It seems that the two one-item global measures tapped two different concepts of the phenomena. Whereas life satisfaction, measured by the Cantril' ladder, is a more cognitive or an appraisal measure of life satisfaction, which also includes people's emotional responses, the happiness thermometer is the opposite, i.e., it is a more affective measure, reflecting the hedonic tone and the pleasures of life, and relating in a small degree with the cognitive aspects of life satisfaction. We can think about this as two continuous rating scales, one cognitive and the other emotional. The Cantril' ladder can be defined as composed by scoring higher in the cognitive scale and lower on the emotional one, whereas the happiness thermometer is the reverse, scoring higher on the emotional and lower on the cognitive scale. Helliwell (2011) suggested that life evaluations could be differentiated from mood assessments in two principal ways. Life evaluation is more stable than mood, which had more fluctuations, and life evaluations are more closely related to life circumstances than happiness. A cognitive based measure, the Cantril' ladder, should be more attuned to the circumstances of life than happiness. For instance Kahneman and Deaton (2010) were able to report an analysis of more than 450,000 responses to the Gallup-Healthways Well-Being Index, a daily survey of 1,000 US residents conducted by the Gallup Organization that showed that life satisfaction, measured by the Cantril' ladder scale, and the emotional well-being, measured by the reports of positive feelings, have different correlates. They concluded that high income was related to life satisfaction but did not maintain for happiness, whereas low income was related both to low life evaluation and low emotional well-being. As suggested also by Diener, Kahneman, Tov and Arora (2010) and Oishi and Diener (2014) the different reports of life satisfaction and happiness reflect different conditions. The cognitive report of life evaluation reflects the prevalent economic conditions; whereas the affective report of happiness reflect the conditions of life, for instance the free time.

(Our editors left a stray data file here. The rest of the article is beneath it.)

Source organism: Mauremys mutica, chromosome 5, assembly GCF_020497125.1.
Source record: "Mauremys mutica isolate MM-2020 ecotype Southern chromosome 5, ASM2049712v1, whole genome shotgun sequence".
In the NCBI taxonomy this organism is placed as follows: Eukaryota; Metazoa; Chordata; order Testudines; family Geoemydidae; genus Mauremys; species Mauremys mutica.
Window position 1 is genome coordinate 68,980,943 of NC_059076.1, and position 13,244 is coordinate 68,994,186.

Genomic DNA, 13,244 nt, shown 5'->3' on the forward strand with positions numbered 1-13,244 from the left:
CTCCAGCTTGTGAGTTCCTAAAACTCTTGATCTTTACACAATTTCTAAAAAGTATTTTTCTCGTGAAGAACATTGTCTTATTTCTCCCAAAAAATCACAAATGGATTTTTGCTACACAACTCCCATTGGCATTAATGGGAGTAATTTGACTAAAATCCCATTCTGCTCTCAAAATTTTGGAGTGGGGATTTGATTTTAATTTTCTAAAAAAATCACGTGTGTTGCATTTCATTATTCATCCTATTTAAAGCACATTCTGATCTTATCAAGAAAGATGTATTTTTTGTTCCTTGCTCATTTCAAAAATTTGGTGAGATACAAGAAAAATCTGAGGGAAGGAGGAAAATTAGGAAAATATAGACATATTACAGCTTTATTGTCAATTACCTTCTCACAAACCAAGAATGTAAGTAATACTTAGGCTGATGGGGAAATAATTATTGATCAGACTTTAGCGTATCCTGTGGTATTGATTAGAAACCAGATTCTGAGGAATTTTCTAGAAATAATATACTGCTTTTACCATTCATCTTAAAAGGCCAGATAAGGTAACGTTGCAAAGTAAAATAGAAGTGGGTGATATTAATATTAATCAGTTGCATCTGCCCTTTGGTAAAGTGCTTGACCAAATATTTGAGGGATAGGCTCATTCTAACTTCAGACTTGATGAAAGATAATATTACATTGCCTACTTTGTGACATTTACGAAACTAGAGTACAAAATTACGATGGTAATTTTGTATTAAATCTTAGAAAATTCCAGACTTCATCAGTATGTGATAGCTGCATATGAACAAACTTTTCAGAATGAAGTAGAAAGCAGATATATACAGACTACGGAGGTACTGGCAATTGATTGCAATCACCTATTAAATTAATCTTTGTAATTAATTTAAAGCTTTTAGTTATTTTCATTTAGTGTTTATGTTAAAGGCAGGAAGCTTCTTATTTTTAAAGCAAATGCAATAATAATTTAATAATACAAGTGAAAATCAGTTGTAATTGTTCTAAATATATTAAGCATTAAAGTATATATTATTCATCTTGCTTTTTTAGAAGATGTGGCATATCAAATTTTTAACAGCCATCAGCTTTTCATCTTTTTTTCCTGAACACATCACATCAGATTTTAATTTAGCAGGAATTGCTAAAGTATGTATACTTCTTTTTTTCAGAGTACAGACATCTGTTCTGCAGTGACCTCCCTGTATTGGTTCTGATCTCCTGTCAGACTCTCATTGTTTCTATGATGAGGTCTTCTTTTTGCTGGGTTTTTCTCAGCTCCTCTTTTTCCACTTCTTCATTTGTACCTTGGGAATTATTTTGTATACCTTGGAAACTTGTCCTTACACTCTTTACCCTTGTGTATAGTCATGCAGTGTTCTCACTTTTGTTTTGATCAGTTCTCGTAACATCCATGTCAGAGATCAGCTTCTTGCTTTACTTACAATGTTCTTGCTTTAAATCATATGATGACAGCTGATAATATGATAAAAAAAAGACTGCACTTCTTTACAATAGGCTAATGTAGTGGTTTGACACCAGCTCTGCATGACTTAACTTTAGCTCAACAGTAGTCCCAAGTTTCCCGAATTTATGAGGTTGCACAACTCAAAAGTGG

The lack of the relationship found between the eudaimonic model and the reports life satisfaction was unexpected, since the cognitive component of subjective wellbeing, life satisfaction, was considered to overlap with eudaimonia (Kashdan, Biswas-Diener, & King, 2008). Also it is accepted that integrating the eudaimonic and hedonic perspectives should lead to a more comprehensive understanding of well-being and of the pathways to wellbeing. This integration between the two models is referred as flourishing (Keyes 2007; Henderson, & Knight, 2012; Huppert, & So, 2009). The results of the present study underscore another perspective for the happiness research, the interaction between the hedonic and cognitive or appraisal models of happiness.

The results of present research are limited to the young adult sample used in this study, the generalization of the findings should be investigated namely in child and older samples.



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Americo Baptista.
Department of Clinical and Health Psychology,
University Lusofona de Humanidades e Tecnologias,
Av. Campo Grande 376, Lisbon,
1749-024 Lisboa (Portugal).

Article received: 18-06-2015
Revised: 09-08-2015
Accepted: 30-09-2015